Adam Turner wrote:
> Joe Merone wrote:
> > Barry Fox wrote:
> > >Fellow SOLs:
> > >Hate to bomb the entire list with this, but it does have large
> > >"B" content and this is a logical place.
> > >My wife and I are planning a trip to England in the near future.
> > >We would like very much to visit some of the sites used in
> > >various Masterpiece Theater/Mystery episodes. Particularly
> > >1. Brideshead Revisited estate
> > >2. Duchess of Duke Street hotel (probably gone by now)
> > >3. Hercule Poirot's apartment building
> > >4. The village where Miss Marple is filmed
> > >5. Sherlock Holmes sites (is it actually Baker St?)
> > >6. Upstairs/Downstairs site
> > >If anyone can furnish street addresses/towns for these or any
> > >others we will be forever in your collective debt.
> > >Cheers,
> > >Barry W. Fox 65 TR4A CT51681L
> > >W1HFN
> > Barry,
> > FInally a chance to combine my life's work and my life's passion. I've been
> > working for a PBS affiliate for over 17 years and have been a Triumph owner
> > for 12. I've got our crack staff here at Vermont ETV working on your
> > questions right now. They're digging up old tapes and calling long lost
> > producers who have now gone on to more lucrative assignments. I'll report
> > back to you... and anyone else interested early next week unless one of our
> > bretheren from across the pond checks in with the answers.
> > Joe Merone
> > Senior Producer, Vermont ETV
> > CF 18928
> Gosh, and I thought we Brits were quaint! Good luck with your search;
> but while you're visiting the Home of Free Speech, why not take time to
> take a look at some real history? It just oozes from every street
> corner. London's latest attractions include a reconstruction of
> Shakespeare's Globe Theatre on the South Bank (funded largely by the
> efforts of US actor and director Sam Wanamaker, God rest his soul). Take
> in the British Museum - its imposing classical proportions will knock
> your architectural socks off; go inside to find the world's largest,
> most valuable and worst-organised collection of Ancient Egyptian relics.
> In fact, half a day in there, and you really get a handle on ancient
> civilisations. On Wednesdays, you can go see Prime Minister's Question
> Time in the Houses of Parliament - and hear John Major repeat his
> mantra: I refer the Honourable Gentleman to the answer I gave a few
> moments ago." Ommmmm...
> If you're in London in summer, get to Lord's (Tube: St. John's Wood) or
> the Oval (Oval) cricket grounds and watch a game - you should have time,
> a Test Match lasts five days. And don't worry that you can't understand
> the rules; they don't matter. Cricket is about drinking beer and falling
> asleep in the sunshine. And don't moan about our beer either. Avoid the
> crappy tourist pubs and go for the good brands: Young's, Fullers,
> Theakston's, Greene King, Shepherd Neame, King & Barnes. Ale is for
> drinking slowly and loosening the tongue progressively, not for chucking
> back and belching loudly. I'll recommend Theakston's "Old Peculier", but
> advise that you don't drink more than five pints in an evening. One does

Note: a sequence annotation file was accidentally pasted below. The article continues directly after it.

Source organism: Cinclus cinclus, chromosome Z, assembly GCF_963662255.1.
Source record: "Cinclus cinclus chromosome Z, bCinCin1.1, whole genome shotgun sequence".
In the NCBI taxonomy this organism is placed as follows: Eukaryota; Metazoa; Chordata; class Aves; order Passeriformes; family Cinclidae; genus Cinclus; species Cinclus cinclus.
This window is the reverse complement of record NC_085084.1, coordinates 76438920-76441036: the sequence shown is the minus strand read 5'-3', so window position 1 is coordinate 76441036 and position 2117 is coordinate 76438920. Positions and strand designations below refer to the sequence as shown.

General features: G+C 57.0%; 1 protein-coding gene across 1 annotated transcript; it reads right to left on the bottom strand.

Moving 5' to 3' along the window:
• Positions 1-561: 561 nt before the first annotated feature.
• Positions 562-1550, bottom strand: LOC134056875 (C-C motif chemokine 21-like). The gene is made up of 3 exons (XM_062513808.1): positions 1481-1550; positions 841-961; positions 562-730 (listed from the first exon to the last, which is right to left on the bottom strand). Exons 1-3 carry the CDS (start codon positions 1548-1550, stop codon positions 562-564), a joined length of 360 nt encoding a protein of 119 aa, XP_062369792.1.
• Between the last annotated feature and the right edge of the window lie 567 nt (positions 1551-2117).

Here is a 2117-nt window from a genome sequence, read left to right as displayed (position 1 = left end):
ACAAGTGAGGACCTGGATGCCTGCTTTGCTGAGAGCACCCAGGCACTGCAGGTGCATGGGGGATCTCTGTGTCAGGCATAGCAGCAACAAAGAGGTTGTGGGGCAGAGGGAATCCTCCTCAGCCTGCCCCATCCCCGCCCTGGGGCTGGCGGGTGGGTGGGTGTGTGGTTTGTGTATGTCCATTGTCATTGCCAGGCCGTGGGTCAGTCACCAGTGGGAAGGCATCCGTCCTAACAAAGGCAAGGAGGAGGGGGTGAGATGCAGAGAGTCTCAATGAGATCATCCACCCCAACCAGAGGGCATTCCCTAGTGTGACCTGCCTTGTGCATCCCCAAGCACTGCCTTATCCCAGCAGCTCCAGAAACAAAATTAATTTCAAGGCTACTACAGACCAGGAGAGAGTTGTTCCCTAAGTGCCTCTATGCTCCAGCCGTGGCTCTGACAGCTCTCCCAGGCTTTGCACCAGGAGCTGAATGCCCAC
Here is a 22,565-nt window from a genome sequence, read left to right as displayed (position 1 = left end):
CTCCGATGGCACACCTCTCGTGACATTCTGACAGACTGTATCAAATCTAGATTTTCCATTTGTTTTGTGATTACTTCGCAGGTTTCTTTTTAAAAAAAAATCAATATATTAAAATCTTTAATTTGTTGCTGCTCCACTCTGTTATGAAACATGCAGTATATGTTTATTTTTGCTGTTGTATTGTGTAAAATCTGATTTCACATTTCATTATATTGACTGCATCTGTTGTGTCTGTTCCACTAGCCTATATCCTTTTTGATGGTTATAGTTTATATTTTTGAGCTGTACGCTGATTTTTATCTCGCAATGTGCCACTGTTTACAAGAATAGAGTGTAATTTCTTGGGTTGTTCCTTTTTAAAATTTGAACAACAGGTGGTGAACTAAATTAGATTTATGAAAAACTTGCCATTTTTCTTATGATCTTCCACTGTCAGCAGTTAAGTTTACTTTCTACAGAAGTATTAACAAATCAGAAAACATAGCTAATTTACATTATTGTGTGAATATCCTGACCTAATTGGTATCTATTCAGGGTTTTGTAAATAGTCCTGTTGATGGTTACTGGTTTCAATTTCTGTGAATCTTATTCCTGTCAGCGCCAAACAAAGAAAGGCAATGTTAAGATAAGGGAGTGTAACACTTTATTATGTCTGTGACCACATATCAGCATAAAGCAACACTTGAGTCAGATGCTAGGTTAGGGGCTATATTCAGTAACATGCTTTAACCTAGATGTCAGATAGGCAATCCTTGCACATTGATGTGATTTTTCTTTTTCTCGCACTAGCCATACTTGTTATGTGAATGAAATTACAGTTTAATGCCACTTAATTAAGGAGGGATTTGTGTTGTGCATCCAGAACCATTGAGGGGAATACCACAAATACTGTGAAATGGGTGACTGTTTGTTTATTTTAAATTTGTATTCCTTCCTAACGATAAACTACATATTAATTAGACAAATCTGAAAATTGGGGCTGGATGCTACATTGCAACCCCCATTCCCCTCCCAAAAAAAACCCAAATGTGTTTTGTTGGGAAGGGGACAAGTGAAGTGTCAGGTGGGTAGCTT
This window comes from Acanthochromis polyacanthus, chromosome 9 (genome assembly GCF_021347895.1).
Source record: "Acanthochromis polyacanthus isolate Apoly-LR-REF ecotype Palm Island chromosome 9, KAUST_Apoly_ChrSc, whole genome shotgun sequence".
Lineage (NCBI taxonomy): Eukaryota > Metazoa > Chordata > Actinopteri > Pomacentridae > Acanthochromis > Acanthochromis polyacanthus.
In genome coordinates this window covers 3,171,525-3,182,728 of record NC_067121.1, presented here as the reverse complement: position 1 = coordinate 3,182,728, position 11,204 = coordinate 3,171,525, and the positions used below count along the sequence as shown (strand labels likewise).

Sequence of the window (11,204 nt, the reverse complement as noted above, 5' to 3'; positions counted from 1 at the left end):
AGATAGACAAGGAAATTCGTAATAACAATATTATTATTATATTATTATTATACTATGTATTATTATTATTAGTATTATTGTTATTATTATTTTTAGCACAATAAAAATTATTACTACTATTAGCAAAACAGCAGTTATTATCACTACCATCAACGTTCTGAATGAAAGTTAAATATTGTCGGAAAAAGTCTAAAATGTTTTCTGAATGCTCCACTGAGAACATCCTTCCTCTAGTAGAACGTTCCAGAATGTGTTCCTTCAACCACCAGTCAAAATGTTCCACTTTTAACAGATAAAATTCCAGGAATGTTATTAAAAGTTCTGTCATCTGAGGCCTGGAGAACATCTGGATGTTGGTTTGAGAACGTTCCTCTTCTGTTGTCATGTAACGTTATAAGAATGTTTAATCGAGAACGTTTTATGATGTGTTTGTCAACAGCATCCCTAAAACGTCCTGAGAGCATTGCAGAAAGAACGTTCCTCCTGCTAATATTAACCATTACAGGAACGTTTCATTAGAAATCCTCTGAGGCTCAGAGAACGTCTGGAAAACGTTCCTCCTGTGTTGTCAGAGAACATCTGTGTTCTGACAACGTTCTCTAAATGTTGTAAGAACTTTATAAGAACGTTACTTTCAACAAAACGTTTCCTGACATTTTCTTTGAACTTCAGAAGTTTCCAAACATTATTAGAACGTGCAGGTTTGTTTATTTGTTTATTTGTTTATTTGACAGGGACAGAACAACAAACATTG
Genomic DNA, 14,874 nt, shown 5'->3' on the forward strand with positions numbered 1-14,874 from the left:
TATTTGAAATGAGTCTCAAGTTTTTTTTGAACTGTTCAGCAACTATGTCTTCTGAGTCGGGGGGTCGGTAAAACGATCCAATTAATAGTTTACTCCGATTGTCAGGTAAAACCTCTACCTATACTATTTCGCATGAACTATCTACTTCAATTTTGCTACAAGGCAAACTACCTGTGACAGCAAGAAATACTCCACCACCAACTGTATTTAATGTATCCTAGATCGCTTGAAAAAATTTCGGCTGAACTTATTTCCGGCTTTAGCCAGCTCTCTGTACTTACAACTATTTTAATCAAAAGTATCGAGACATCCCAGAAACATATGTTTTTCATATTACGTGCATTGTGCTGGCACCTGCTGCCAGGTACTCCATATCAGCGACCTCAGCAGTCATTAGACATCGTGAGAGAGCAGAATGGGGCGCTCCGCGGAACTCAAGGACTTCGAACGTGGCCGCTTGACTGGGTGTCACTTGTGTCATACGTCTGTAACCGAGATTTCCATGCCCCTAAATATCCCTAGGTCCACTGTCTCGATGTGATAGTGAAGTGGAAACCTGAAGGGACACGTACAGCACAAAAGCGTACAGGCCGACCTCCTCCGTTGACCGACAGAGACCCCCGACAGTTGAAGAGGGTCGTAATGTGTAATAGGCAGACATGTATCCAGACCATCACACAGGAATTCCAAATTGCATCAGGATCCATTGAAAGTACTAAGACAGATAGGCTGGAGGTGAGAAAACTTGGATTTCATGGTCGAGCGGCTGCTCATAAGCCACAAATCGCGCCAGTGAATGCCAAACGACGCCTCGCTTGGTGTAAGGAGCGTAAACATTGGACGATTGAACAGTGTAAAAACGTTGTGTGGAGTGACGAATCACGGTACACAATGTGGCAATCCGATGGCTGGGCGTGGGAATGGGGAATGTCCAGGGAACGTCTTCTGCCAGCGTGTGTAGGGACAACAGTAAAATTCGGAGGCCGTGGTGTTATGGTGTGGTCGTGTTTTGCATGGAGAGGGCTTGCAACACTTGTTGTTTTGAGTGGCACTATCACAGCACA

> tend to run rich and backfire a bit the next day.
> If it's winter, get to see some soccer - Manchester United for skill,
> Liverpool for passion, Arsenal for tactics and my beloved West Ham
> United for crowd humour.
> I'm assuming you'll be based in London and it's worth remembering that
> the City isn't, and never was, intended for its inhabitants. First
> esablished as a port by the Romans in 55 BC, it's always been a
> commercial centre. Its mercantile exchanges are well worth a visit. Ring
> LIFFE, the futures exchange, or the LME (London Metals Exchange) and try
> to persuade them to let you into the visitor's gallery (be persistent) -
> you'll see the cut and thrust of the cockney millionaires. Or go to
> Billingsgate Fish market in Docklands (opens 5am, closed Sundays and
> Mondays, you'll never hear more swearing in your life).
> As for beauty, I recommend Devon & Cornwall (not populated by Englishmen
> but by Celts), Gloucestershire (pronounced "glosstersher") And the
> Highlands of Scotland. Take in the West Coast islands and visit the
> ancient distilleries and get sozzled on the finest spirit in the world.
> And never lend a Scotsman money.
> For instant Englishness before you go, I'd recommend Dickens. Try David
> Copperfield. For contemporary literature, I'd recommend Peter Ackroyd's
> "Dan Leno and the Limehouse Gollum" (Ackroyd used to lecture Eng Lit. at
> Harvard; the poor devil believes he's Dickens' reincarnation methinks).
> Londoners can be rude, like any big city dwellers, but whatever you do,
> don't give then the satisfaction of thinking they've hurt your feelings
> (rudeness in cockneys is almost always ironic anyway). On the other
> hand, you'll find country people (even the toffee-nosed ones) charming.
> I hope you have a great time, but sorry, I can't guarantee rain.
> Adam Turner,
> With a hand of friendship to the world's strongest democracy from its
> most venerable.
> '74 TR6
Sorry, forgot to mention, Brideshead Revisited filmed at Castle Howard
in Yorkshire (Stones' bitter, no good) art collection knockout.